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Interview questions

Teacher

For the interview

A positive opener to start

What do you enjoy most about teaching?

Why did you choose a career in teaching?

Behavioral Questions

  • Name a time you changed the way a part of the curriculum was taught which had a positive impact on the class?
  • Different parts of the school curriculum will be more challenging than others for children to grasp. Knowing your potential Teacher has tried and tested techniques to deal with this subject matter is a huge green flag for hiring.
  • Tell me about the most challenging pupil you have worked with and how you managed to adapt to this?
  • Some pupils will require extra time, attention, and techniques when it comes to teaching. Here, you’re looking for a candidate who has worked with more challenging pupils, and how they managed to adapt to this while still providing a great level of education.
  • Tell me about a time you weren’t sure how to answer a question that a student asked. How did you deal with this?
  • Contrary to popular belief, Teachers don't always have the answer! Knowing your Teacher can deal with a difficult question in a professional, calm manner is important. They should not try to ‘make up’ an answer on the spot.
  • Talk me through a time when a pupil has had trouble understanding an explanation that you have given them, what were your next steps?
  • Here a Teacher should mention using extra resources such as presentations, examples, diagrams, or demonstrations to help get the point across. They may also mention providing the child with some one-on-one lessons to ensure they don’t get left behind.

Soft Skills

  • How do you prioritise student requests when multiple children are asking questions at the same time?
  • As Teachers lead by example, it is important that they deal with any potentially chaotic situations with a good degree of organisation. Here, they should use their communication skills to explain they will get around to speaking to every child in an orderly manner. They should mention not leaving any questions unanswered and perhaps answering any frequently asked questions to the whole class.
  • What steps would you take if you received negative feedback during a class inspection from a superior or inspector?
  • Here, you’re looking for a candidate who does not get defensive. Your potential Teacher should be able to take this feedback on board and use their initiative and drive to succeed to help influence future lessons.
  • What skills do you have that are important as a Teacher?
  • Here, a candidate will name their relevant teaching skills, whether they’re soft skills or hard skills. They may mention skills you hadn’t considered!
  • When helping a student to improve their knowledge in a subject in a one-on-one lesson, how do you be sure they’re taking the information you prove in?
  • Communication skills are an essential part of a Teacher's role. Here, a candidate may mention doing a quick quiz, allowing for a time where a student can ask questions, or simply asking the student for feedback.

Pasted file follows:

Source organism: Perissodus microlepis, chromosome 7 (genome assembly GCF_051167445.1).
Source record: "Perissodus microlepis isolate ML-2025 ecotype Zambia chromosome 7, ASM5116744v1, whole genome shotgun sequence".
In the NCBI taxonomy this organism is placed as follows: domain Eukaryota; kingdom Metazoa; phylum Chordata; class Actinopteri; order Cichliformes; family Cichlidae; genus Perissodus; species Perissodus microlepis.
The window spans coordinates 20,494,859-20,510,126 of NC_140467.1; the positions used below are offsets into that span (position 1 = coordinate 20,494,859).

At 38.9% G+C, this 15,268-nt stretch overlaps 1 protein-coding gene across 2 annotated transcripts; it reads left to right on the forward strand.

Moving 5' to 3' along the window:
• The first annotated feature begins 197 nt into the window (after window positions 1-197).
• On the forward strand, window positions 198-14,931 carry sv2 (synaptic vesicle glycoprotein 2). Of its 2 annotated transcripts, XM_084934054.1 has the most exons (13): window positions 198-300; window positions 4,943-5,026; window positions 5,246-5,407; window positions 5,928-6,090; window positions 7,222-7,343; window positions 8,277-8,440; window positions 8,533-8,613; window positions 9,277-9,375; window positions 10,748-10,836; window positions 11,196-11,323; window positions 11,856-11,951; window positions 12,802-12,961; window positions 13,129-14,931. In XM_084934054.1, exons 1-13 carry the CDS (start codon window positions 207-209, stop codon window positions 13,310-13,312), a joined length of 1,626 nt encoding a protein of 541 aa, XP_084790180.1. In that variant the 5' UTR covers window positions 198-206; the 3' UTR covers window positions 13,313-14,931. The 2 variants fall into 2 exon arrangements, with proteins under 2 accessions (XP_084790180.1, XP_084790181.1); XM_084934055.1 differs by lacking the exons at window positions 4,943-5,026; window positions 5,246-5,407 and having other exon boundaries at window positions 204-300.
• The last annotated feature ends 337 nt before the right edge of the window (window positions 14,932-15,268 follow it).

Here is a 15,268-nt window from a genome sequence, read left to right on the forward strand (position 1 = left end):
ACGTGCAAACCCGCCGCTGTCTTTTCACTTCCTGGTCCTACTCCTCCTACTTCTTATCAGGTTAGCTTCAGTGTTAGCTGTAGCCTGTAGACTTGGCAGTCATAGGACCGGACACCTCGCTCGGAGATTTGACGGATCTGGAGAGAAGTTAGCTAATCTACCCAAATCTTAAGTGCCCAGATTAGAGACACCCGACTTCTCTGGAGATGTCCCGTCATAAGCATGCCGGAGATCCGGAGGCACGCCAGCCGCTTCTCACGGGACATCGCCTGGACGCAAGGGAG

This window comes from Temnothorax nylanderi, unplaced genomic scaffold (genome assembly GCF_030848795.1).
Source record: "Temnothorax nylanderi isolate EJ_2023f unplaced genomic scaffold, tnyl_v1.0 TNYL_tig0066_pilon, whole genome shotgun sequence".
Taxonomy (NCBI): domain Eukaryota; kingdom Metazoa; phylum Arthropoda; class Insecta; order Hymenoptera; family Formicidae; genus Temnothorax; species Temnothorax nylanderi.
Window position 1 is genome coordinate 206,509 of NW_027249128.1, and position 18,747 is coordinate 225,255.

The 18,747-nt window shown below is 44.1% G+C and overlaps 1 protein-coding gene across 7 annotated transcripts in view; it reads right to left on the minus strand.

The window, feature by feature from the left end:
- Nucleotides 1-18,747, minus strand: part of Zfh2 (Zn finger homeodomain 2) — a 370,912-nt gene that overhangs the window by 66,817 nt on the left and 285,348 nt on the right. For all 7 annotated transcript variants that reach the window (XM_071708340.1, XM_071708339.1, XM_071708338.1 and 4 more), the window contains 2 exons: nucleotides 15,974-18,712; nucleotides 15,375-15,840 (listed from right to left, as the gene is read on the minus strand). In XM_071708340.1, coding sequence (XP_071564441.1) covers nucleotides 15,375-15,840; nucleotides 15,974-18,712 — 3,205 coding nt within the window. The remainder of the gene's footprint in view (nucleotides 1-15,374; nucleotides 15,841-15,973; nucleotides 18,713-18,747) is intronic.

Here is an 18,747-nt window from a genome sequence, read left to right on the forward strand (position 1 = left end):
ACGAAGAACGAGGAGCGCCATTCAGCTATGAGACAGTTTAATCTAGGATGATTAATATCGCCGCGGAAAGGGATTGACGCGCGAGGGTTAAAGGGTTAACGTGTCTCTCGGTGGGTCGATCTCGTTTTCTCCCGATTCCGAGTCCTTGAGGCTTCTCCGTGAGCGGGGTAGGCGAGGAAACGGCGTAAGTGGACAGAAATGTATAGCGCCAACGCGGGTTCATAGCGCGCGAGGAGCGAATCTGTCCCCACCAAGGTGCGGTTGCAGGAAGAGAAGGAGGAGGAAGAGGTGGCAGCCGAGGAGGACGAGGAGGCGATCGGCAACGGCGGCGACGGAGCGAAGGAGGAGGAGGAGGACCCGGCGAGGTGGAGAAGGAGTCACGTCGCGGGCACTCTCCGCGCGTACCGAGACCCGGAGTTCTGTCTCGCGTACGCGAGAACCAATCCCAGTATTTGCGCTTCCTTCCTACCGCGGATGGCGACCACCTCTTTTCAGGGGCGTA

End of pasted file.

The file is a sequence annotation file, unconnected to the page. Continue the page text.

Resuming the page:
Hard Skills

  • What is the largest class you have taught? How did it go?
  • Classroom sizes differ from school to school. Knowing what size class your potential Teacher has worked with will help you to accurately assess their experience with your current school.
  • Which age group have you taught in previous roles?
  • As above, this will let you assess a candidate’s experience against your role expectations. 
  • Which subjects have you taught most in the past?
  • This question will only be relevant for roles where a Teacher will need to teach multiple subjects. Here, you can match their teaching experience against your needs.
  • Have you taken any specific first aid, or safeguarding training?
  • Extra qualifications such as specialised safeguarding training are a great addition to bring to your educational faculty. Knowing whether this is something your candidate has in advance can add a point to the interviewing scoreboard.
  • Are you experienced with working with students who have special educational needs?
  • This won’t be a make-or-break question in some circumstances, but if this is a skill your candidate will need in the role it is important to clarify it as early as possible.

Operational / Situational Questions

  • If you were required to teach a module you weren’t confident with, what would you do?
  • Here you’re looking for a candidate who mentions researching the subject they need to teach well in advance before the lesson so that they can provide the best possible educational experience. They may also mention bringing in a guest speaker or Teacher at some point to provide expert knowledge on the subject.
  • If you noticed your class were making frequent, similar mistakes, how would you deal with this?
  • Quality of education is critical for Teachers. Here, you’re looking for a Teacher who would mention providing extra lessons on a subject, to ensure the mistakes were cleared up. Frequently testing on these mistakes would ensure students understand where they were going wrong, and would allow the Teacher to monitor students’ progress.
  • Imagine a student comes to you with a confidential problem or issue. How would you deal with this?
  • Here you’re looking for immediate action. If the Teacher is trained on safeguarding, they may be able to take appropriate action themselves. However, if not, the information should be passed on to a safeguarding official.
  • If you were to join our team as a Teacher, what would your first steps be?
  • The Teacher should spend some time familiarising themselves with safeguarding practices, getting to know students’ individual needs, as well as making introductions with parents and other stakeholders.

Best interview questions for a Teacher

Teacher Interview Questions

Teachers are education professionals who will help to provide a class of students with knowledge, understanding, and support in mastering a subject or a range of subjects.

These are the most important qualities to look for in a Teacher:

  • Patience and understanding 
  • Passion for their subject or chosen subjects
  • Great level of organisation
  • Close attention to detail
  • Creative thinking
  • Understanding of different learning styles

Interviewing a Teacher